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"Automatic Activity"-based User Stories

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  • Mike Bria
    Hi everyone -- I work on a very large enterprise hospital software project. Very often, the functionality requested is very backend, automated, rules based
    Message 1 of 44 , Jan 4, 2007
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      Hi everyone --

      I work on a very large enterprise hospital software project.

      Very often, the functionality requested is very "backend, automated,
      rules based" software. The rub with this is that "the user" (or human
      end user that is) is often many ticks away from the activity being
      requested. As a result it is very difficult (if not near impossible)
      to write stories that involve "user" actors.

      For example, say the system already supports the entering of a service
      ("heart transplant") into the clinical component by a doctor using a
      web-enabled Palm device. Let's say also that the system already
      supports automatically recalculating the patient's balance in the
      accounting component when a service is entered in this way. A new
      feature might be to add support for the system to automatically post a
      balance adjustment that writes-off the resulting balance if it is
      under $10.

      How do I represent this new feature as a "user" story?

      In such cases the "As a [type of user], I can [activity] so that I may
      [resultant consequence]" format doesn't at all feel right.

      I searched the mailing list for this subject and found the following
      comment by Ron Jeffries that touches on the subject:

      >The first XP program was a payroll.
      >All the stories were things like:
      >
      >"If an employee belongs to a union,
      >the system charges him his union dues on
      >the first payroll of the month.
      >The amount is ..."

      But even in this case there is a human factor ("If an employee..."),
      so I'm still not sure how to make it work.

      Can anyone help me out? Thanks!..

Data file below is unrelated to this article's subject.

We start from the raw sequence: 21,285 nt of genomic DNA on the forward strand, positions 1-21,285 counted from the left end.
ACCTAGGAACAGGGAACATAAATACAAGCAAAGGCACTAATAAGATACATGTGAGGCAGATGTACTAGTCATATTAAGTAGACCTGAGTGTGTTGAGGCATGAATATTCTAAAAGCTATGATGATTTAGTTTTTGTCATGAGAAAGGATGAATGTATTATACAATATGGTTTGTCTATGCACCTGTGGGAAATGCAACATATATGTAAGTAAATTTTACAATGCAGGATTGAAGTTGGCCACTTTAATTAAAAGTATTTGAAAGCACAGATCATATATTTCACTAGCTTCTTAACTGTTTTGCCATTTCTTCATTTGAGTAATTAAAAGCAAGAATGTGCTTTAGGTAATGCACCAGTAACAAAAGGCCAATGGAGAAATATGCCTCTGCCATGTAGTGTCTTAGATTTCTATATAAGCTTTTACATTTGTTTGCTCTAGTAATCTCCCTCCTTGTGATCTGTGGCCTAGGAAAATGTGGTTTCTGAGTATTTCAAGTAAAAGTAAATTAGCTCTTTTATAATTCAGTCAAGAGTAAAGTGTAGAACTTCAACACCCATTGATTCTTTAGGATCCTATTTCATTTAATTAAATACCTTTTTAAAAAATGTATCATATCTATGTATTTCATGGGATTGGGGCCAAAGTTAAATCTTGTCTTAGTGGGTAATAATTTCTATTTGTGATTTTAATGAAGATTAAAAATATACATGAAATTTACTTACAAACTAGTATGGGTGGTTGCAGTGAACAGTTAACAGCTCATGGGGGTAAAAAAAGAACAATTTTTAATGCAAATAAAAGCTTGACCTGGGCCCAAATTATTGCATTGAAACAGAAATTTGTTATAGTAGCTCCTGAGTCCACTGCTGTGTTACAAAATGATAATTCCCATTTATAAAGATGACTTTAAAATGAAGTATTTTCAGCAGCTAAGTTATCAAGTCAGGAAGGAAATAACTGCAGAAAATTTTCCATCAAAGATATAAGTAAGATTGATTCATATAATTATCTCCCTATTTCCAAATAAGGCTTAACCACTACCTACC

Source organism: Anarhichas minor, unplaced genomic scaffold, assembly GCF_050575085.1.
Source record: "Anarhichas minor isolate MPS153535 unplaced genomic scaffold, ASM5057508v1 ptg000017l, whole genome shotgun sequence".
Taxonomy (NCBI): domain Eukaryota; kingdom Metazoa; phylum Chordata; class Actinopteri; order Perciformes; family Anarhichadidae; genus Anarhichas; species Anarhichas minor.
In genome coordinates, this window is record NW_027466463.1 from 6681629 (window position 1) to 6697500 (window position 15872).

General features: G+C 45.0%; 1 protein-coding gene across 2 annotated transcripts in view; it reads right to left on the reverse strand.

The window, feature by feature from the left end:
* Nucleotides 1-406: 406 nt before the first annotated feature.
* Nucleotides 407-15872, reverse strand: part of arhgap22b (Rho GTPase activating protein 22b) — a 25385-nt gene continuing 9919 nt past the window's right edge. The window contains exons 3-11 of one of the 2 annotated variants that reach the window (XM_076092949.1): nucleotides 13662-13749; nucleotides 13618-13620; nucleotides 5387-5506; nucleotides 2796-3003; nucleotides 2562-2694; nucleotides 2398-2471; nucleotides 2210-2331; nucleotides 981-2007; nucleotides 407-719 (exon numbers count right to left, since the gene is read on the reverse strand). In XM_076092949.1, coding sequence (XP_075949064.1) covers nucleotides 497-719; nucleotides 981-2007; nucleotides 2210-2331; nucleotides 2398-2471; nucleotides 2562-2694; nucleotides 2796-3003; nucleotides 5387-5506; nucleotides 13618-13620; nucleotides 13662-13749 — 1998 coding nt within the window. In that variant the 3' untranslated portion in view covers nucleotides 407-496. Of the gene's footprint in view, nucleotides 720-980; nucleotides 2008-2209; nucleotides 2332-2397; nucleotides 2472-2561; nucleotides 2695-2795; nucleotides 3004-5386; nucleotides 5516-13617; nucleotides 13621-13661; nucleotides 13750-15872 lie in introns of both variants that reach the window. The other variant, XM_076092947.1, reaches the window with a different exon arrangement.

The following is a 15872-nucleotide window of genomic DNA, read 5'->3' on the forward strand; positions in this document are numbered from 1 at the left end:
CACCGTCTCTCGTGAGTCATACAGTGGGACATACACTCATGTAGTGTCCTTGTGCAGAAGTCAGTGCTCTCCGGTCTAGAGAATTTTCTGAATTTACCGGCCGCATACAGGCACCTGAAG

--MB
    • Ron Jeffries
      Hello, John. On Friday, January 12, 2007, at 8:26:38 AM, you ... In what way is it vital to your company? That s the business reason, I d guess ... Ron
      Message 44 of 44 , Jan 12, 2007
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        Hello, John. On Friday, January 12, 2007, at 8:26:38 AM, you
        wrote:

        > I'm still slightly hung up on the business case however...
        > There are several business cases, but like I said they all come from
        > my company and not the customer. This change will help the customer
        > (intall/upgrade time, runtime), but it is not something that they have
        > asked for. I understand that my last statement should preclude us from
        > doing this work, but it is vital from our (the company) standpoint.

        > This is not work that we cannot do simply because it does not seem to
        > directly benefit the customer. I think we have a good solution for
        > tracking the work in 'stories' for this particular problem, but I
        > think that there has to be a way to track work that has to be done to
        > address something the company that is writing the program needs from
        > it where our shoehorning isn't possible.

        In what way is it "vital" to your company? That's the business
        reason, I'd guess ...

        Ron Jeffries
        www.XProgramming.com
        Master your instrument, master the music,
        and then forget all that *!xy!@ and just play. -- Charlie Parker
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